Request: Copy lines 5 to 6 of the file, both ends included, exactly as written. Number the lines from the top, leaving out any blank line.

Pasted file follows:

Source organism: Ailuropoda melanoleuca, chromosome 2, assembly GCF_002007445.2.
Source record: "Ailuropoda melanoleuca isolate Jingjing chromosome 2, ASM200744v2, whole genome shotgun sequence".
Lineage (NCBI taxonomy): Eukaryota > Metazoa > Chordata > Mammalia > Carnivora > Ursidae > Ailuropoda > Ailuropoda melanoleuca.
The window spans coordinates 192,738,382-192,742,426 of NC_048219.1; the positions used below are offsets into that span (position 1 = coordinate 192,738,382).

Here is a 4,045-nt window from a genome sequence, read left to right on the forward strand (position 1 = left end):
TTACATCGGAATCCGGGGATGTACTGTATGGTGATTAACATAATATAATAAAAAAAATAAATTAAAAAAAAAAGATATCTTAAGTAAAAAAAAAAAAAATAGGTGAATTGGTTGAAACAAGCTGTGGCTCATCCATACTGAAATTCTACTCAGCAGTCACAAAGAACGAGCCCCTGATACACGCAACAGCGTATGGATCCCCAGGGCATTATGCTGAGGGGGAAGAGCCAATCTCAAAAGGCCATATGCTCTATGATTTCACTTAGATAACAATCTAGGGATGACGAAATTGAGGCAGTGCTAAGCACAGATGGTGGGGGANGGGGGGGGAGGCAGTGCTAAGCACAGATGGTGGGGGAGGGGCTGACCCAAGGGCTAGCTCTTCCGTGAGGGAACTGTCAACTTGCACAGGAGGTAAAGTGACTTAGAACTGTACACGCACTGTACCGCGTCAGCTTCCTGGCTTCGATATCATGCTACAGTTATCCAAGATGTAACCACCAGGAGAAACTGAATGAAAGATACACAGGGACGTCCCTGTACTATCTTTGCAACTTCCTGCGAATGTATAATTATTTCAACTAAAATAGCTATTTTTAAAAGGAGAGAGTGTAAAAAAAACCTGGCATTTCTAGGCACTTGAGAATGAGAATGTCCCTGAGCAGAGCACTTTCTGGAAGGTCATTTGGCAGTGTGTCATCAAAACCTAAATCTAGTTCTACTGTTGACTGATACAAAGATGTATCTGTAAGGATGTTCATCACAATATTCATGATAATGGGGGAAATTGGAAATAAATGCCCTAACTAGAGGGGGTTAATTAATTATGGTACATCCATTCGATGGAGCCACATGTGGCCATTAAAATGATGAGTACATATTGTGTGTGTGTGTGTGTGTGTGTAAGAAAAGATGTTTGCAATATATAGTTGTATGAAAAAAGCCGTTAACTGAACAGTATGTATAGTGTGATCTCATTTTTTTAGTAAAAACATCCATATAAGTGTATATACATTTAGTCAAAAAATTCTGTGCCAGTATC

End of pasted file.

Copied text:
Here is a 4,045-nt window from a genome sequence, read left to right on the forward strand (position 1 = left end):
TTACATCGGAATCCGGGGATGTACTGTATGGTGATTAACATAATATAATAAAAAAAATAAATTAAAAAAAAAAGATATCTTAAGTAAAAAAAAAAAAAATAGGTGAATTGGTTGAAACAAGCTGTGGCTCATCCATACTGAAATTCTACTCAGCAGTCACAAAGAACGAGCCCCTGATACACGCAACAGCGTATGGATCCCCAGGGCATTATGCTGAGGGGGAAGAGCCAATCTCAAAAGGCCATATGCTCTATGATTTCACTTAGATAACAATCTAGGGATGACGAAATTGAGGCAGTGCTAAGCACAGATGGTGGGGGANGGGGGGGGAGGCAGTGCTAAGCACAGATGGTGGGGGAGGGGCTGACCCAAGGGCTAGCTCTTCCGTGAGGGAACTGTCAACTTGCACAGGAGGTAAAGTGACTTAGAACTGTACACGCACTGTACCGCGTCAGCTTCCTGGCTTCGATATCATGCTACAGTTATCCAAGATGTAACCACCAGGAGAAACTGAATGAAAGATACACAGGGACGTCCCTGTACTATCTTTGCAACTTCCTGCGAATGTATAATTATTTCAACTAAAATAGCTATTTTTAAAAGGAGAGAGTGTAAAAAAAACCTGGCATTTCTAGGCACTTGAGAATGAGAATGTCCCTGAGCAGAGCACTTTCTGGAAGGTCATTTGGCAGTGTGTCATCAAAACCTAAATCTAGTTCTACTGTTGACTGATACAAAGATGTATCTGTAAGGATGTTCATCACAATATTCATGATAATGGGGGAAATTGGAAATAAATGCCCTAACTAGAGGGGGTTAATTAATTATGGTACATCCATTCGATGGAGCCACATGTGGCCATTAAAATGATGAGTACATATTGTGTGTGTGTGTGTGTGTGTGTAAGAAAAGATGTTTGCAATATATAGTTGTATGAAAAAAGCCGTTAACTGAACAGTATGTATAGTGTGATCTCATTTTTTTAGTAAAAACATCCATATAAGTGTATATACATTTAGTCAAAAAATTCTGTGCCAGTATC